CAA launches 2018 ‘Worst Road’ campaign

Mar 20, 2018 | Life, News

Christina Mulherin

Spring has sprung and so have the potholes. If you’re tired of the bumpy commute to work, the time has come to have your voice heard.

The Canadian Automobile Association of South Central Ontario (CAA SCO) launched this year’s Worst Roads campaign Tuesday morning.

This year marks the 15th year of the campaign which gives drivers the opportunity to vote online for roads they think need a little extra care.

Potholes are a major road issue and can cause hundreds of dollars in automobile repairs.

The goal is to make roads safer by signaling to the different levels of government what roads need to be maintained.

Once voting is closed, the CAA will compile and present the list of 2018 Worst Roads to local and provincial officials to help shape future funding and planning decisions.

Raymond Chan, who handles government relations for the CAA, said that governments tend to budget for road improvements about five to ten years in advance.

“These things usually get done in or planned out several years in advance. So just because a particular road appears on the top 10 list doesn’t necessarily mean it’s going to get fixed up right away,” said Chan.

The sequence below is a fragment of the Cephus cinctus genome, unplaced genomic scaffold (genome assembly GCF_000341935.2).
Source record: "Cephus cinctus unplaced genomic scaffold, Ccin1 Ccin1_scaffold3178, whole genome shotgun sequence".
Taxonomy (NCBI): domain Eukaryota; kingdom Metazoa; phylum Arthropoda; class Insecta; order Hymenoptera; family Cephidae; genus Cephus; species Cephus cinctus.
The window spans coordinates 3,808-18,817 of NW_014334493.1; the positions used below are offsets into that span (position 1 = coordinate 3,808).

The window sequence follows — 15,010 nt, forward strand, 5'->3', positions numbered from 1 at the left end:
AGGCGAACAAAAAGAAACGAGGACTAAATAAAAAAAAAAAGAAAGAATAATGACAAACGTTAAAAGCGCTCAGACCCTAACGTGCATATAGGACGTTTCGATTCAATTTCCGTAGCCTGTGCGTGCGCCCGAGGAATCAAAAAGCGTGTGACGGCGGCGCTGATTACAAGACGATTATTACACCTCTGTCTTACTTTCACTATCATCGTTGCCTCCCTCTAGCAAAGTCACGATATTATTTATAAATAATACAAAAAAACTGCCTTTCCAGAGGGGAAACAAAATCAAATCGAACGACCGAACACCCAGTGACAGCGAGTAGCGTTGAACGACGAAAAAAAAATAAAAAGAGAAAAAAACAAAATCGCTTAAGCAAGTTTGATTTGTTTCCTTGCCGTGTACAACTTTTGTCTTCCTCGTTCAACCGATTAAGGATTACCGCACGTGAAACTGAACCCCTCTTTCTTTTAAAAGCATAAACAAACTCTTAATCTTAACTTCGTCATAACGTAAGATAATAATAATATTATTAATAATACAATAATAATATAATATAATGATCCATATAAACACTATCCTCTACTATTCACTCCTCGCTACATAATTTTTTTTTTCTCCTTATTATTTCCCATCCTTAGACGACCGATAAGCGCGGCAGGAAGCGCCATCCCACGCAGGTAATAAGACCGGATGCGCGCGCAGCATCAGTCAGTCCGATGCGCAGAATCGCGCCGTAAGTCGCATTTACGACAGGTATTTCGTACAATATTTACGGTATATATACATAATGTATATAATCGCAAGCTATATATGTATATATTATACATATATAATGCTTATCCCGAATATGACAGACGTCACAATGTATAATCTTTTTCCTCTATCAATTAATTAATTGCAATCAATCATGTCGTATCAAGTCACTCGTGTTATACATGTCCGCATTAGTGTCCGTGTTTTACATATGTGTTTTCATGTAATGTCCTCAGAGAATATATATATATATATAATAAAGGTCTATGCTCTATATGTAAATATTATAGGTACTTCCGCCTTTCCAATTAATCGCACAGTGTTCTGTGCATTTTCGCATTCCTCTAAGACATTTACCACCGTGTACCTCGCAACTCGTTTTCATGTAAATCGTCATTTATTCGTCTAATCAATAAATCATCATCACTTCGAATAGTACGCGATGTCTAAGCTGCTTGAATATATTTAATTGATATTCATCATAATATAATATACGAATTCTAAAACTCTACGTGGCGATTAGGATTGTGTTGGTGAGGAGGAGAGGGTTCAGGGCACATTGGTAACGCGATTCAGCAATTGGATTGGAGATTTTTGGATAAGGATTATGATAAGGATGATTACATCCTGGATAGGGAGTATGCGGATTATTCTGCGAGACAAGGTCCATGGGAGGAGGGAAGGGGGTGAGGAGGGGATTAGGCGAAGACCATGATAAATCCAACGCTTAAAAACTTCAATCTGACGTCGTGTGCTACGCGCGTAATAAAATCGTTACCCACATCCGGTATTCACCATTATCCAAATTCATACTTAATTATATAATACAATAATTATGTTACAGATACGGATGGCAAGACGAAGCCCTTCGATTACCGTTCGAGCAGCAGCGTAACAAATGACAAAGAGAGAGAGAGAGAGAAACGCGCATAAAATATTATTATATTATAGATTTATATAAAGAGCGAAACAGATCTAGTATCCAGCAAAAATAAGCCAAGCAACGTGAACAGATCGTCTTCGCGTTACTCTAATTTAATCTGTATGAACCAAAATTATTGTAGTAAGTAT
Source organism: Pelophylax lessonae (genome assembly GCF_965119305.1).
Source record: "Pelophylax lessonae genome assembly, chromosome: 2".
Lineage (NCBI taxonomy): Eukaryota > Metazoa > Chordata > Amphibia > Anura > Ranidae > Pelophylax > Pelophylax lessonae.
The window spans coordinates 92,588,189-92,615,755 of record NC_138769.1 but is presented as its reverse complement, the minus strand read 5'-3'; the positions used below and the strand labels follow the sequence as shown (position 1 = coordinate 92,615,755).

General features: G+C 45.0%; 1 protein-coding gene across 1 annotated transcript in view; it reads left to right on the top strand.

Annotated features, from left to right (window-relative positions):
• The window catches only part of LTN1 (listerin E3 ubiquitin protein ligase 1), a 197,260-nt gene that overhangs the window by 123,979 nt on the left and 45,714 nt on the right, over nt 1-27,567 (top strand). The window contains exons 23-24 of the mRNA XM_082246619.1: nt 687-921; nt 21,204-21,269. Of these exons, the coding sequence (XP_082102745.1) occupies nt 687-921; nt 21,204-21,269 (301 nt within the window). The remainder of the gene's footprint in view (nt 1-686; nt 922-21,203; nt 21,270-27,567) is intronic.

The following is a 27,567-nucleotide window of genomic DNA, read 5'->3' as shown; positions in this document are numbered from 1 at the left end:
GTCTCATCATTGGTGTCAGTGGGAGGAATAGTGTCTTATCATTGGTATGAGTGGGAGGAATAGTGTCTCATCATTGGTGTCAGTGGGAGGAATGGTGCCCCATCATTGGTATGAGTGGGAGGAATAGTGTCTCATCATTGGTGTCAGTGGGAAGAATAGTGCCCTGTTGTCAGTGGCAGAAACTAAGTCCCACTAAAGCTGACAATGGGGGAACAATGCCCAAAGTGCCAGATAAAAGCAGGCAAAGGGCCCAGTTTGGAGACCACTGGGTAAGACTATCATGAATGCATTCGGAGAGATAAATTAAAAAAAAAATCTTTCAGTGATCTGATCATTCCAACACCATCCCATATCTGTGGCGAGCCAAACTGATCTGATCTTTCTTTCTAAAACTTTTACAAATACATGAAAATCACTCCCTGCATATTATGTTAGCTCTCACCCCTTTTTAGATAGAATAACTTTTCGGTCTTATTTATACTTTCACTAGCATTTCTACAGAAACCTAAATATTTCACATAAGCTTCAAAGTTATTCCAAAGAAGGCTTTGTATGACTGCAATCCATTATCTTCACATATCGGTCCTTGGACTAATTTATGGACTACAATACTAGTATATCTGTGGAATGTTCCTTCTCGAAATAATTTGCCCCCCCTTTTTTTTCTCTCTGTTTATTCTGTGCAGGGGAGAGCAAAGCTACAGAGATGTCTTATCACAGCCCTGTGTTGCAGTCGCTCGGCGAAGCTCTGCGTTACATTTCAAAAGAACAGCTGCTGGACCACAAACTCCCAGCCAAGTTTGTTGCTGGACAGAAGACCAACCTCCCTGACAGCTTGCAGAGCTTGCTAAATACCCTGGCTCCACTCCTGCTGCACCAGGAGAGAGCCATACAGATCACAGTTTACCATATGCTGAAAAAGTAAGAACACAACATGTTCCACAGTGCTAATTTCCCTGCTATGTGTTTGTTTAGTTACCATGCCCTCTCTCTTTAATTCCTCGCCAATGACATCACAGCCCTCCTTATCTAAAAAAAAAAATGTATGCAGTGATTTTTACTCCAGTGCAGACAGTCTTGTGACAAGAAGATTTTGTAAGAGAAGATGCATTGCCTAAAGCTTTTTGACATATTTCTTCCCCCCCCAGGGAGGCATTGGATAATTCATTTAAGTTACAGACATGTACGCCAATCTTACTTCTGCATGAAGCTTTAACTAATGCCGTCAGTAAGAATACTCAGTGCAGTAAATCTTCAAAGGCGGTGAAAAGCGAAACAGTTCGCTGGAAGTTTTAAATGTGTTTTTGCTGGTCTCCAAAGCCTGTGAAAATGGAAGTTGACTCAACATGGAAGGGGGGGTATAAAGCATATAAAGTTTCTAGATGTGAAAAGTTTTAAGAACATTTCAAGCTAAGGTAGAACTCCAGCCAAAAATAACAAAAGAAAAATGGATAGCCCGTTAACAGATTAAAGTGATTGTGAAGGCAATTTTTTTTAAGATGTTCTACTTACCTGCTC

Over the last 15 years, the list has featured bad roads from all over the province. The most notorious currently is located in Hamilton. Burlington Street East took the number one spot during last year’s campaign but Chan says the it has appeared on the list for years.

Previously we had different street as well as Bayview Avenue reoccur on our top 10 list numerous times,” Chan said.

Bayview Avenue south of Eglinton Avenue in Toronto, Canada.

The CAA SCO surveyed members on local road conditions. 69 per cent of respondents said that there is a road in their community or on their commute that requires repair and 71 per cent of these members said they have never taken any steps to actually fix problems.

“A lot of people contact us and let us know that they don’t know necessarily where to turn to in order to get a problem pothole or problematic road fix,” Chan said. “So this is their opportunity to have their say and we’re encouraging everyone whether you’re a motorist a cyclist or pedestrian or even a transit rider to contribute.”